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Posted by: Deepa Vasudevan on Wed, Dec 5th, 2018

A Supportive Monetary Policy

In the Fifth Bi-Monthly Monetary Policy Statement released on December 5, 2018, the Monetary Policy Committee voted to hold the key policy repo rate constant. Instead, the focus was on measures to ensure adequate liquidity, improve monetary transmission, and encourage banks to lend in a more transparent manner.


Pic 1: Key Interest Rates


This monetary policy comes at a time when the economy faces a rare combination of low inflation and fairly robust growth. During Apr-Oct 2018, retail inflation averaged 4.2%, well-within the mandated 4%-6% range.  Low prices of food and fuel have led to a significant downgrade of inflation forecasts- RBI now expects inflation to remain below 4% over the next one year. At the same time, growth is expected to be around 7.4% during FY19, supported by rising investment, strong bank credit, and stable consumption.

However, there are several risks to growth and inflation. Price pressures from non-food non-fuel items has ensured that headline inflation is low, but core inflation is much higher at around 6%. The impact of OPEC actions on crude prices is awaited, the effect of MSP increases on food prices is still unclear, and HRA increases by State Governments could have a staggered impact on demand and prices. These factors could potentially push up inflation much higher the current predictions. On the growth front, downside risks include the uncertain outcome of the US-China trade war, possible decline in rural demand, and higher financial market volatility. On the other hand, a recovery in bank credit and investment are likely to provide a strong impetus to growth, and government spending on roads and housing could pull in private investment into various sectors.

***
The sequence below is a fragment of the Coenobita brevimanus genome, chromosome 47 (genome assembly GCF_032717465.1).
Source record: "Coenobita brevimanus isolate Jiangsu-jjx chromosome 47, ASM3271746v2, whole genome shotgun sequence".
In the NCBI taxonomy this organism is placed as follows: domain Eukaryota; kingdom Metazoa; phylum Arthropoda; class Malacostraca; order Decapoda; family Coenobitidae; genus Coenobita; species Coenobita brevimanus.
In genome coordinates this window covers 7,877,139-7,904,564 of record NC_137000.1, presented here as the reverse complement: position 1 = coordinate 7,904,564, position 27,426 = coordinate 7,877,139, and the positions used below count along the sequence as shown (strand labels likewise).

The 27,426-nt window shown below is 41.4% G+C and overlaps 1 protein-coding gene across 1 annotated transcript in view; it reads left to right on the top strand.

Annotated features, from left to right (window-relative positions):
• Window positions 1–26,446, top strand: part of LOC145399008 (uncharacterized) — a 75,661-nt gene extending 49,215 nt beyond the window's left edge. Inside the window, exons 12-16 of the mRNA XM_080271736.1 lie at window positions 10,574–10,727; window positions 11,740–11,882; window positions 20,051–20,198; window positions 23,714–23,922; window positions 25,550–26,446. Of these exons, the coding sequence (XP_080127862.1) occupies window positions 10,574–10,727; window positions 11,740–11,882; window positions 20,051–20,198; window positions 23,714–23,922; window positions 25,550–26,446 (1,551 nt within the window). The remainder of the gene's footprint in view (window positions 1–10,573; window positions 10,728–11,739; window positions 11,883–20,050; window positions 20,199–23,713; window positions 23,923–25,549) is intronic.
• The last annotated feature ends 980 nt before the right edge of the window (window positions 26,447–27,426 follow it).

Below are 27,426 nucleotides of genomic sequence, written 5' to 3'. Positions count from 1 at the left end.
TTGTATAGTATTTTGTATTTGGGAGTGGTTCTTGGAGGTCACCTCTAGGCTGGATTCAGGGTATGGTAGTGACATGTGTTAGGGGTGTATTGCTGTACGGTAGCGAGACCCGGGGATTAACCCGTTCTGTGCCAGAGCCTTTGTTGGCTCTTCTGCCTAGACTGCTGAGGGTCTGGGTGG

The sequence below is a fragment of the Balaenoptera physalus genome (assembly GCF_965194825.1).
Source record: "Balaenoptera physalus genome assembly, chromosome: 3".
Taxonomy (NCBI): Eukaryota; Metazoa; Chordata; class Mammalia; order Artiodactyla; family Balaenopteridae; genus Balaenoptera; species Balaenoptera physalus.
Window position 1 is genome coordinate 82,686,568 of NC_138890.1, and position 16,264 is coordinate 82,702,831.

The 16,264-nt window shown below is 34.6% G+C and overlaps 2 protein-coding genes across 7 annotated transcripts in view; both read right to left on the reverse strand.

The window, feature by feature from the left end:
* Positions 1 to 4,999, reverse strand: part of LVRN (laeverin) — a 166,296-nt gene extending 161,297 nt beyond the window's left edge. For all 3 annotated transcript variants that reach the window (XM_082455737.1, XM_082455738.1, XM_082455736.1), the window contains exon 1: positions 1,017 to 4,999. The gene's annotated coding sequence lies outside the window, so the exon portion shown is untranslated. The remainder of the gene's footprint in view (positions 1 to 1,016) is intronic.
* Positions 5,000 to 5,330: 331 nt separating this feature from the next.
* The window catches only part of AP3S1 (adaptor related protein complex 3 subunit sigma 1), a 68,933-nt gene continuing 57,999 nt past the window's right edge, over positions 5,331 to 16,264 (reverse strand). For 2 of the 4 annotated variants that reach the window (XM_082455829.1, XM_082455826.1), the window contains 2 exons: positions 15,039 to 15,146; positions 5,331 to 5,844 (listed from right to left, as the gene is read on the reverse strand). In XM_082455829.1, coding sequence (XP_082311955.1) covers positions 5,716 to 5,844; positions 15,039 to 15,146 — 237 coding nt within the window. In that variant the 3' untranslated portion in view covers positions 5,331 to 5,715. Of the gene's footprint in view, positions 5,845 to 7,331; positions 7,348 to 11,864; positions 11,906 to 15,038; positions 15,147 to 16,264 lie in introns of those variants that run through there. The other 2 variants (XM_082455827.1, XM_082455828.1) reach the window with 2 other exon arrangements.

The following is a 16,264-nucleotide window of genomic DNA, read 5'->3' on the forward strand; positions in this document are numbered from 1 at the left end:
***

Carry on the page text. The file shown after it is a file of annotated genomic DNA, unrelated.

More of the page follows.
With various factors pulling growth and inflation in opposite directions, it made sense for the MPC to wait for more data before deciding to increase or decrease interest rates. Other announcements included laying out a plan of liquidity support through OMOs and reduction in Statutory Liquidity Ratio (SLR), and a promise to be a lender of last resort for NBFCs if necessary. Banks will be required to link all retail floating rate loans to an external benchmark rate rather than a bank-specific MCLR; this will ensure that rate changes by RBI are passed on faster to retail consumers as external benchmarks tend to be more sensitive to policy rates.  

Bond markets reacted positively to the policy. Yields fell across maturities; the benchmark 10-yr g-sec closed 8 basis points lower by end of day. The market sentiment is that rates will not be raised unless there is a sharp pick-up in inflation (say, due to an unexpected increase in crude prices).   Although the policy offered no monetary stimulus, the reassurance of liquidity support and the lower inflation forecasts were sufficient to boost debt markets.

For detailed knowledge on Understanding Monetary Policy subscribe to our course today. You can also check other courses in Macro Economics offered by CIEL.

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